BACKGROUND: Current American Heart Association guidelines recommend carotid revascularization for asymptomatic patients on the basis of life expectancy. OBJECTIVE: To determine the rates and predictors of 5-year survival in elderly patients with asymptomatic carotid artery stenosis who underwent either carotid artery stent placement (CAS) or carotid endarterectomy (CEA). METHODS: The rates of 5-year survival were determined by use of Kaplan-Meier survival methods in a representative sample of fee-for-service Medicare beneficiaries 65 years of age who underwent CAS or CEA for asymptomatic carotid artery stenosis with postprocedural follow-up of 3.4±1.7 years. Cox proportional hazards analysis was used to assess the relative risk of all-cause mortality for patients in the presence of selected comorbidities, including ischemic heart disease, chronic renal failure, and atrial fibrillation, after adjustment for potential confounders such as age, sex, race/ethnicity, and procedure type. RESULTS: A total of 22 177 patients with asymptomatic carotid artery stenosis were treated with either CAS (n = 2144) or CEA (n = 20 033). The overall estimated 5-year survival rate (6SE) was 95.3±0.00149; it was 95.5% and 93.8% in patients treated with CEA and CAS, respectively. After adjustment for potential confounders, relative risk of allcause 5-year mortality was significantly higher among patients with atrial fibrillation (relative risk, 1.8; 95% confidence interval, 1.5-2.1) and those with chronic renal failure (relative risk, 2.1; 95% confidence interval, 1.7-2.6). CONCLUSION: Risks and benefits must be carefully weighed before carotid revascularization in elderly patients with asymptomatic carotid artery stenosis who have concurrent atrial fibrillation or chronic renal failure.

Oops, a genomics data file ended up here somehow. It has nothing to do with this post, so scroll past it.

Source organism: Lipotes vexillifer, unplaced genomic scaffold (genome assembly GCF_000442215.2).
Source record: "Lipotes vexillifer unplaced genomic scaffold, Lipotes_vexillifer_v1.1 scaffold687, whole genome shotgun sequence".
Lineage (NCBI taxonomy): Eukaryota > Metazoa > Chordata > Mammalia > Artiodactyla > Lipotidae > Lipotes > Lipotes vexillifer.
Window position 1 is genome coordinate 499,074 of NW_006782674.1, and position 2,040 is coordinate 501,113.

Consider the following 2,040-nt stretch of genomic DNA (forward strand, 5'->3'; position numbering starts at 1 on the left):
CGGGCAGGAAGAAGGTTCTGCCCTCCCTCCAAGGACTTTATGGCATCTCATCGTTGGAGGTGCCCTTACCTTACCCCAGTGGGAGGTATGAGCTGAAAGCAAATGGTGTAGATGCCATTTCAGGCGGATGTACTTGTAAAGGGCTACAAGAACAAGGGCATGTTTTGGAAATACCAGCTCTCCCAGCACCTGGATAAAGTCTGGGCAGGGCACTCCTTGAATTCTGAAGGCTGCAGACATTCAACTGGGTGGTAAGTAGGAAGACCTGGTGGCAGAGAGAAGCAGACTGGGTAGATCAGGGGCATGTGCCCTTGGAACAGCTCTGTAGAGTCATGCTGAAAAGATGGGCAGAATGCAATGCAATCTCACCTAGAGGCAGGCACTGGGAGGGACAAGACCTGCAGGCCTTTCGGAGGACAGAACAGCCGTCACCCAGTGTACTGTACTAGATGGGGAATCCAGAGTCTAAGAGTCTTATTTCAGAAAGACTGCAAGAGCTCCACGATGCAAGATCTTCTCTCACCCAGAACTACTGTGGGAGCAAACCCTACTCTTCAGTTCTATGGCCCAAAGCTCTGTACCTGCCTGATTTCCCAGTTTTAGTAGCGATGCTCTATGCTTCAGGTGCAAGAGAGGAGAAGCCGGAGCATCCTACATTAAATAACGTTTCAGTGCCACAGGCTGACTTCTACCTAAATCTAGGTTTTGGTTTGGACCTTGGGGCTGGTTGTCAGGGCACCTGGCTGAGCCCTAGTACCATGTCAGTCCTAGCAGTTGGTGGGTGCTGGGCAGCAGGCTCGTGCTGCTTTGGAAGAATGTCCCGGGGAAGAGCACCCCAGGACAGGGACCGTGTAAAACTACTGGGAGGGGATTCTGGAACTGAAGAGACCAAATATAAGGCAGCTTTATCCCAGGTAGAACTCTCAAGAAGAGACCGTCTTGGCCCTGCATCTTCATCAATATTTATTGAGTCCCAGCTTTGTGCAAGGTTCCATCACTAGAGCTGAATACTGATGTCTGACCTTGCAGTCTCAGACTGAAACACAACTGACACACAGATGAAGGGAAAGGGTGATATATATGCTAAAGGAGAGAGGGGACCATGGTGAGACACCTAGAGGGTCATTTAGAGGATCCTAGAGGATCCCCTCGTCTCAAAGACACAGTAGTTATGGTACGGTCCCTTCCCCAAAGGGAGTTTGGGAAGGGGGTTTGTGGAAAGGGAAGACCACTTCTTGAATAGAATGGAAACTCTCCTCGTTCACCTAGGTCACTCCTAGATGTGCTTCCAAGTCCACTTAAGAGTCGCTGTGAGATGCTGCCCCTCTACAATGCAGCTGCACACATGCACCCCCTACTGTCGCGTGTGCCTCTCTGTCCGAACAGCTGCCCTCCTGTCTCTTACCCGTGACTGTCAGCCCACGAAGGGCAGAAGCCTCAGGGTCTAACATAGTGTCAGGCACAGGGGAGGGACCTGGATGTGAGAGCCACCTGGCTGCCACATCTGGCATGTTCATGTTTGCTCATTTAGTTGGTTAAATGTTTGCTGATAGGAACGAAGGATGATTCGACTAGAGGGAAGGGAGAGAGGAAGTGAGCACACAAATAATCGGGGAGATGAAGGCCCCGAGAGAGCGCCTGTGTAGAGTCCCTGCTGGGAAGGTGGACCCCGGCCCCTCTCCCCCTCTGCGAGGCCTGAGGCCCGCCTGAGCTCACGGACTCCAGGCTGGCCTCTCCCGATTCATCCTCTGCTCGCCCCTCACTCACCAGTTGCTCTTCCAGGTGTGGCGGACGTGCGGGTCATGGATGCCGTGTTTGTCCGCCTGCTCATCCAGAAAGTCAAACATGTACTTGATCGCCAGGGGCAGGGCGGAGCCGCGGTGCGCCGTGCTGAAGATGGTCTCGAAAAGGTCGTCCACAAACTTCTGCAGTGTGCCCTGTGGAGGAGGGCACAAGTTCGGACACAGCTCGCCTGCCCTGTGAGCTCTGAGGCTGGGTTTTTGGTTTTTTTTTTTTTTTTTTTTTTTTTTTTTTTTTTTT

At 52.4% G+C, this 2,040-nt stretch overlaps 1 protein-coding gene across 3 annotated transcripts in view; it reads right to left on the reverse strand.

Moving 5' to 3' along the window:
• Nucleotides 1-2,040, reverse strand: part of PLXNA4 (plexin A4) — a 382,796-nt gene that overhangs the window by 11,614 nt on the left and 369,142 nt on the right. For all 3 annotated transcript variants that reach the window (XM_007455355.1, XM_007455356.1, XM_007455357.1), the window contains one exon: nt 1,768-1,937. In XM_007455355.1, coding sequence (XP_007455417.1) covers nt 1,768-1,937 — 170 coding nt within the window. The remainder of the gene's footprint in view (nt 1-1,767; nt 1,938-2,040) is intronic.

Bibliographical notePublisher Copyright:
Copyright © 2014 by the Congress of Neurological Surgeons.
- Atrial fibrillation
- Carotid artery stent
- Carotid endarterectomy
- Chronic renal failure